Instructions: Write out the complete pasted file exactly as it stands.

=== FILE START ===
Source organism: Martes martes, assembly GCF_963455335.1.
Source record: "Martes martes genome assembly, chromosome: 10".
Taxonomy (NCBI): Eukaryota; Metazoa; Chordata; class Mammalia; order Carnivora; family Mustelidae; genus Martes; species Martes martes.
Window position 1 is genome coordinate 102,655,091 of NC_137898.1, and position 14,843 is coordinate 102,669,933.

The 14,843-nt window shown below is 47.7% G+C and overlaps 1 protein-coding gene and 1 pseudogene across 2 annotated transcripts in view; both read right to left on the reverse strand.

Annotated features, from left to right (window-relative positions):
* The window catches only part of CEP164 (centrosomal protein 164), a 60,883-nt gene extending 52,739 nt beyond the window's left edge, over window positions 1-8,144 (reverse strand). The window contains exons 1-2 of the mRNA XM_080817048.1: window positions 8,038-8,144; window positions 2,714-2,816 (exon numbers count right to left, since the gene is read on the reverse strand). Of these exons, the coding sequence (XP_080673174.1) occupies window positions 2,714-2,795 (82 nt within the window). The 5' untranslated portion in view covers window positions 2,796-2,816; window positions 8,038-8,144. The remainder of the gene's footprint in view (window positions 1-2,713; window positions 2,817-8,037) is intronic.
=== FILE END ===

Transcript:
Source organism: Martes martes, assembly GCF_963455335.1.
Source record: "Martes martes genome assembly, chromosome: 10".
Taxonomy (NCBI): Eukaryota; Metazoa; Chordata; class Mammalia; order Carnivora; family Mustelidae; genus Martes; species Martes martes.
Window position 1 is genome coordinate 102,655,091 of NC_137898.1, and position 14,843 is coordinate 102,669,933.

The 14,843-nt window shown below is 47.7% G+C and overlaps 1 protein-coding gene and 1 pseudogene across 2 annotated transcripts in view; both read right to left on the reverse strand.

Annotated features, from left to right (window-relative positions):
* The window catches only part of CEP164 (centrosomal protein 164), a 60,883-nt gene extending 52,739 nt beyond the window's left edge, over window positions 1-8,144 (reverse strand). The window contains exons 1-2 of the mRNA XM_080817048.1: window positions 8,038-8,144; window positions 2,714-2,816 (exon numbers count right to left, since the gene is read on the reverse strand). Of these exons, the coding sequence (XP_080673174.1) occupies window positions 2,714-2,795 (82 nt within the window). The 5' untranslated portion in view covers window positions 2,796-2,816; window positions 8,038-8,144. The remainder of the gene's footprint in view (window positions 1-2,713; window positions 2,817-8,037) is intronic.